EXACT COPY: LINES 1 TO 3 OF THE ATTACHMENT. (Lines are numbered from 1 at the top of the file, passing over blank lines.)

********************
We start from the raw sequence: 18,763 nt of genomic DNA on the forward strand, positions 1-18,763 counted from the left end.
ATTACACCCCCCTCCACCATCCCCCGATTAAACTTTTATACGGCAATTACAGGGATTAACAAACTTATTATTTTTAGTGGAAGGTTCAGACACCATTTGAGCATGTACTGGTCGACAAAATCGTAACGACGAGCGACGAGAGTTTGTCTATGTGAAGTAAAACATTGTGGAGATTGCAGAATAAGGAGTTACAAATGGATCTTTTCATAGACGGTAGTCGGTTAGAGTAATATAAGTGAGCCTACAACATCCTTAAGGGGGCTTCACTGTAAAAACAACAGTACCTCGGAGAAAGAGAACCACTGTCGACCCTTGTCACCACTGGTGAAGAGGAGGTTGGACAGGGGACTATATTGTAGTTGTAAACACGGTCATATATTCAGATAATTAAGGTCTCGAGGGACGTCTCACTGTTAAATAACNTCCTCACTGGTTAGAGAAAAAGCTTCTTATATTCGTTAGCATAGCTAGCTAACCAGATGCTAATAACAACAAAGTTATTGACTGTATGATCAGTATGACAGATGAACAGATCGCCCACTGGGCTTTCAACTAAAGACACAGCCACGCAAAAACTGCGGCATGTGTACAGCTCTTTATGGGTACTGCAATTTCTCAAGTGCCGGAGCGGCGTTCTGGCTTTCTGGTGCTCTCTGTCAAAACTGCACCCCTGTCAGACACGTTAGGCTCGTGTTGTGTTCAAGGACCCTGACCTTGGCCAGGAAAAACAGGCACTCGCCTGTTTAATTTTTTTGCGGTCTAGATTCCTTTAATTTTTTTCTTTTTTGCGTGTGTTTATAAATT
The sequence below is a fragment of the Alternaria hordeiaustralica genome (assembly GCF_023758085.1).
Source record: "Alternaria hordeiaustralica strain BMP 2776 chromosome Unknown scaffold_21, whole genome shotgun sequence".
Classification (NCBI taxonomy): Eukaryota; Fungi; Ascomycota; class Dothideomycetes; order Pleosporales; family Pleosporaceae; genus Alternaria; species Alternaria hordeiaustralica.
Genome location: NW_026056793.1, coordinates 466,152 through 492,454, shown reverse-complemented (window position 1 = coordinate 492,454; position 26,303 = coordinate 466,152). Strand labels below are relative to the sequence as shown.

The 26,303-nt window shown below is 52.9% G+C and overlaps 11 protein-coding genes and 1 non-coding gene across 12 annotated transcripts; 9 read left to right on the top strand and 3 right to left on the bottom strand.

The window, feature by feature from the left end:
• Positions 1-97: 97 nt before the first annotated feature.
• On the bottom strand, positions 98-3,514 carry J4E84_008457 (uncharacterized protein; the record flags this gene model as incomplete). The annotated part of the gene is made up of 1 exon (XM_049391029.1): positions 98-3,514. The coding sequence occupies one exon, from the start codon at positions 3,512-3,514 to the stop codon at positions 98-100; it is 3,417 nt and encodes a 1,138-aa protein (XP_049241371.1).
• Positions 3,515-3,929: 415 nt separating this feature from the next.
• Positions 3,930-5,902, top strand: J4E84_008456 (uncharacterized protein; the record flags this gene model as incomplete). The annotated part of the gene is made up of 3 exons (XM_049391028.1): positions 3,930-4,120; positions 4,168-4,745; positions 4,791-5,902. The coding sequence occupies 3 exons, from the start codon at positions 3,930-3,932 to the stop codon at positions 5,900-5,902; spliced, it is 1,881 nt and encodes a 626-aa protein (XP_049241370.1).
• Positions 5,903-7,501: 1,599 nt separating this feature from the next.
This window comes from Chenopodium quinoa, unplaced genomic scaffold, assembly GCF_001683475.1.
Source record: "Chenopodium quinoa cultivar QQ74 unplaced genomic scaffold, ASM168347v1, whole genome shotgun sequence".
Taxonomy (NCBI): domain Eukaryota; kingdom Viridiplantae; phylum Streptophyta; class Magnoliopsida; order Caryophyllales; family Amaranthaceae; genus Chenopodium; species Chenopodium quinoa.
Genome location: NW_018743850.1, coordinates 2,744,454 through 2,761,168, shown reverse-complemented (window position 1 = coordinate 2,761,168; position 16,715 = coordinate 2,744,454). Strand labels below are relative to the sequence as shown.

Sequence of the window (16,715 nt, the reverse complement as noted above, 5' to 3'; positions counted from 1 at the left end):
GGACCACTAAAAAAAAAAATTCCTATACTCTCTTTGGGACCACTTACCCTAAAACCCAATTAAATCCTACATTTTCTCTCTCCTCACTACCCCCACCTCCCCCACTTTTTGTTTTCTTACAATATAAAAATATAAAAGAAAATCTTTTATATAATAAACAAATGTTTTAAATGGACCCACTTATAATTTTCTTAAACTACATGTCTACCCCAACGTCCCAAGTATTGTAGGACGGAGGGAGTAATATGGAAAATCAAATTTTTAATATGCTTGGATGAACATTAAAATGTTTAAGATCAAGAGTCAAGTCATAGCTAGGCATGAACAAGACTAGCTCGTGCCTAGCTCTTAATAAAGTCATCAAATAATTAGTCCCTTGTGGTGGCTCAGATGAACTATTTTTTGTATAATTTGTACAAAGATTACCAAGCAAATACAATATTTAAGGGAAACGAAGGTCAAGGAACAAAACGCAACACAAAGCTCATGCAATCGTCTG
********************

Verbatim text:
We start from the raw sequence: 18,763 nt of genomic DNA on the forward strand, positions 1-18,763 counted from the left end.
ATTACACCCCCCTCCACCATCCCCCGATTAAACTTTTATACGGCAATTACAGGGATTAACAAACTTATTATTTTTAGTGGAAGGTTCAGACACCATTTGAGCATGTACTGGTCGACAAAATCGTAACGACGAGCGACGAGAGTTTGTCTATGTGAAGTAAAACATTGTGGAGATTGCAGAATAAGGAGTTACAAATGGATCTTTTCATAGACGGTAGTCGGTTAGAGTAATATAAGTGAGCCTACAACATCCTTAAGGGGGCTTCACTGTAAAAACAACAGTACCTCGGAGAAAGAGAACCACTGTCGACCCTTGTCACCACTGGTGAAGAGGAGGTTGGACAGGGGACTATATTGTAGTTGTAAACACGGTCATATATTCAGATAATTAAGGTCTCGAGGGACGTCTCACTGTTAAATAACNTCCTCACTGGTTAGAGAAAAAGCTTCTTATATTCGTTAGCATAGCTAGCTAACCAGATGCTAATAACAACAAAGTTATTGACTGTATGATCAGTATGACAGATGAACAGATCGCCCACTGGGCTTTCAACTAAAGACACAGCCACGCAAAAACTGCGGCATGTGTACAGCTCTTTATGGGTACTGCAATTTCTCAAGTGCCGGAGCGGCGTTCTGGCTTTCTGGTGCTCTCTGTCAAAACTGCACCCCTGTCAGACACGTTAGGCTCGTGTTGTGTTCAAGGACCCTGACCTTGGCCAGGAAAAACAGGCACTCGCCTGTTTAATTTTTTTGCGGTCTAGATTCCTTTAATTTTTTTCTTTTTTGCGTGTGTTTATAAATT
The sequence below is a fragment of the Alternaria hordeiaustralica genome (assembly GCF_023758085.1).